As the game began, we were the decidedly more aggressive, dominant team.  Our players were putting their exhaustion behind them; pushing forward with a tangible determination. Yet, it still felt like goal scoring would be at a premium as shots zinged by the net or found their way into the glove of the animated backstop of the other team (her antics along with those of other goals are perhaps another topic to be explored down the line). The scoreboard screamed out 0-0 at the start the third (or for us, the ninth) period.  I told the team we had made it to the end. We now just needed to win a single 12 minute contest.  Halfway through the third our opponents did us a favour taking two consecutive penalties to give us a two-player advantage.  While we again had opportunities, we were not able to convert. It looked and felt like a second 0-0 tie would be our fate, making a trip to the Finals a little bit more of a dicey proposition requiring other positive outcomes in other games we could not control. Then, will a little over a minute left in the game, our young charges decided to turn their intensity up one more notch; an impressive feat some 15 hours after this day of hockey began.  An end-to-end rush by one of our defenceman culminated in a mad scramble in front of the cage holding our fate. I didn’t actually see who made the final poke at the puck, but I clearly saw it resting victoriously at the back of the net. The bench, parents in the stands and conquering players on the ice erupted.  Five seconds later I was down in front of the next three forwards to take the ice shouting “FOCUS!”. The Devil reports that my eyes were a little wild, if not bulging out of my head, with excitement. Thirty seconds can be a lifetime in a hockey game. I wanted to be sure we spent that lifetime out of our defensive zone, far away from any potential tying goal.  Indeed we did as the final five successfully defended our suddenly slim, but oh so welcomed 1-0 lead. The game unfortunately ended with the increasingly incensed little goalie darting out of her net and launching herself inexplicably into one of our players trying to pin the puck on the boards to finalize the proceedings. I am hopeful there are no lasting effects from that contact. The buzzer would sound  bringing with it one more small off-the-bench, on-ice eruption.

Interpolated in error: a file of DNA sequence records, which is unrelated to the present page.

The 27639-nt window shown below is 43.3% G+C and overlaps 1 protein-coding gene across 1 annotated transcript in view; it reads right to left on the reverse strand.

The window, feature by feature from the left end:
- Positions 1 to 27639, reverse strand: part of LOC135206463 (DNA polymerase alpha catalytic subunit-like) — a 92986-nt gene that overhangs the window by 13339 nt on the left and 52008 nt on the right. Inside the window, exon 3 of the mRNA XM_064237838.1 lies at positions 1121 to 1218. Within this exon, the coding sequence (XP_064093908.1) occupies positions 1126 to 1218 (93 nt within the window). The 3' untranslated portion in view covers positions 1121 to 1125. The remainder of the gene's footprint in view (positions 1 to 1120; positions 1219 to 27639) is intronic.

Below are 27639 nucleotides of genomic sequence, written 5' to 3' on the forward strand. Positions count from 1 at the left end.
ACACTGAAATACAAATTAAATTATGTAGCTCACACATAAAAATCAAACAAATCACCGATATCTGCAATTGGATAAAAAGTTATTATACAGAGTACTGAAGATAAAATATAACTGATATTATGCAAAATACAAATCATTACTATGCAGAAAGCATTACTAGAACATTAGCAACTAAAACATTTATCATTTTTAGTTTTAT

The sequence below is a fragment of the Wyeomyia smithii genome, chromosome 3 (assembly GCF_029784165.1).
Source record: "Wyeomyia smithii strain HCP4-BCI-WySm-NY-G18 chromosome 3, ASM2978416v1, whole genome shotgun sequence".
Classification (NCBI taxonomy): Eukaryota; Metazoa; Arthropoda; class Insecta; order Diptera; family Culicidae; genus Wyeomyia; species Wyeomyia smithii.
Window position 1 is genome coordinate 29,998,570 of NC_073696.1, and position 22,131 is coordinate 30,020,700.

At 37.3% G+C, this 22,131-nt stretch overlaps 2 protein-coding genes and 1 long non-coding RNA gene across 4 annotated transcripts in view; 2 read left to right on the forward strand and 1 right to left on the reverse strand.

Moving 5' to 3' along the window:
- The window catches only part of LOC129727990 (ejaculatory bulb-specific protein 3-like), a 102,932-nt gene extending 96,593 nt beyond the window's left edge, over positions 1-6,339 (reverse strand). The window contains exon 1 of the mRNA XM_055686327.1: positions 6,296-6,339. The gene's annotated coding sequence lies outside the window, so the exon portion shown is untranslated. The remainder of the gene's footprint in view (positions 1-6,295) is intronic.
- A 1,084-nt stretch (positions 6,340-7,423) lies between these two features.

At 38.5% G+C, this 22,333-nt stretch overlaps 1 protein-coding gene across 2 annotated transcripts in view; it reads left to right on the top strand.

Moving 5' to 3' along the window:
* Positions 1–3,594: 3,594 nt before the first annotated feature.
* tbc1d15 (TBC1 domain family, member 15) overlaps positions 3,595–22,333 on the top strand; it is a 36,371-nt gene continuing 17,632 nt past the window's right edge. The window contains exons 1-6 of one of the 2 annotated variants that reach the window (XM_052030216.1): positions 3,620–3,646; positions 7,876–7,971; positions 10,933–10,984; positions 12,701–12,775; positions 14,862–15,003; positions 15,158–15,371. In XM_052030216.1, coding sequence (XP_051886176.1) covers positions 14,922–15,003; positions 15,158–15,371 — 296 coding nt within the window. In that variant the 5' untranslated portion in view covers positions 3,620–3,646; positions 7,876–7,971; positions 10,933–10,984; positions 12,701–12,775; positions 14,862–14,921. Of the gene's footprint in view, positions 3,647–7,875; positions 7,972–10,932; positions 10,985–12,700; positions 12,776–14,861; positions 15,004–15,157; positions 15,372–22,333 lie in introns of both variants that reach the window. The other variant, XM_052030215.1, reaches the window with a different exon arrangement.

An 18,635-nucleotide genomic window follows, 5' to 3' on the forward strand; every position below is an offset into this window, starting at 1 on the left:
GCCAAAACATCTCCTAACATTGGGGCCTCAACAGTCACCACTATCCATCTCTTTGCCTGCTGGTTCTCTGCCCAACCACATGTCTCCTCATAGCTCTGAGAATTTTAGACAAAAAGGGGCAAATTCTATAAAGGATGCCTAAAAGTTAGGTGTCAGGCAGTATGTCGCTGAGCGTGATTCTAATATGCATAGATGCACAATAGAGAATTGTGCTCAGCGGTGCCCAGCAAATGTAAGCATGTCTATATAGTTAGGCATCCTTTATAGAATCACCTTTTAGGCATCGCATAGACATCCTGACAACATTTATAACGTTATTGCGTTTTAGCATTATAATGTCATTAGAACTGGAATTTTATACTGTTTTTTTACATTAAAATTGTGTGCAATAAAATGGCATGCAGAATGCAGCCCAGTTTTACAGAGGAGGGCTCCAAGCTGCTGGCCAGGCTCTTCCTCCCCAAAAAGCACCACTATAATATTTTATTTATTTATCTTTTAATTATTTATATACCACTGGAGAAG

In a few hours we have another date with the host squad, only this time on a bigger, more familiar rink. Regardless the outcome, our team has had success here this weekend.  It will no doubt be a hotly contested affair where goals will be at a premium.  I think we’ll just plan to take it one period at a time.


Focusing on the Same Thing

At our practice last night I called the Sharks out as I and another coach noted a distinct lull in intensity.  A couple of players were heading to and lingering around the water bottles a little too long, others were down on a knee for extended period of time while a couple of others were actually splayed out on the ice at the end of drills like they’d been shot. I was fairly confident the problem wasn’t one of conditioning, but rather one of focus. The same problem has seemingly been plaguing this squad in all of the games they’ve lost so far this season. To date, we’ve been able to match the speed of nearly every team we’ve played. We’ve been able to out-work and out-hustle most teams.  Yet we’ve only managed to do that for an entire game on maybe one or two occasions.  Even our finest effort to data, a five-goal outburst in the first period, of a game was followed by two periods of hanging on for a 5-3 victory.